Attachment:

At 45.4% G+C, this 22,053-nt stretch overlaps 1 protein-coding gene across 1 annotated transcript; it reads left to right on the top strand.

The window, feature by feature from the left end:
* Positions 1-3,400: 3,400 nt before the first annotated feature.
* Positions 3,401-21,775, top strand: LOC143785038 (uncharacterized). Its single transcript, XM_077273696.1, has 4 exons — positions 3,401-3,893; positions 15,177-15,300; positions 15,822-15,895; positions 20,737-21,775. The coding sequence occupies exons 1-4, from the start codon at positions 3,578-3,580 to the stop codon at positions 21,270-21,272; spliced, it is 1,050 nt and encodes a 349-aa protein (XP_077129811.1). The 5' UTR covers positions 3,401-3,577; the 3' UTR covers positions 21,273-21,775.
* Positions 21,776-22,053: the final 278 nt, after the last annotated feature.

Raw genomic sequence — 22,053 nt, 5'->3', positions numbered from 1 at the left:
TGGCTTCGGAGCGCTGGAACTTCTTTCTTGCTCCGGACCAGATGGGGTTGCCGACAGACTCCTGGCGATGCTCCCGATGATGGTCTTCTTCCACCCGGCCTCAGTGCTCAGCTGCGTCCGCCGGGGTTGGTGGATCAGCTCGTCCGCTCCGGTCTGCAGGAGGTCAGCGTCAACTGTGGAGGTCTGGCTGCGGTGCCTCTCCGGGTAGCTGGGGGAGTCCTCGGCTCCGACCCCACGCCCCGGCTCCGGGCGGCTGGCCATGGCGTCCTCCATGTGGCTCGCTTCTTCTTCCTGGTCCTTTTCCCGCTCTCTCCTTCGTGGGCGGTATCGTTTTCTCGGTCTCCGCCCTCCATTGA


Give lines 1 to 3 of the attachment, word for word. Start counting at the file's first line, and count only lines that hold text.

At 45.4% G+C, this 22,053-nt stretch overlaps 1 protein-coding gene across 1 annotated transcript; it reads left to right on the top strand.

The window, feature by feature from the left end:
* Positions 1-3,400: 3,400 nt before the first annotated feature.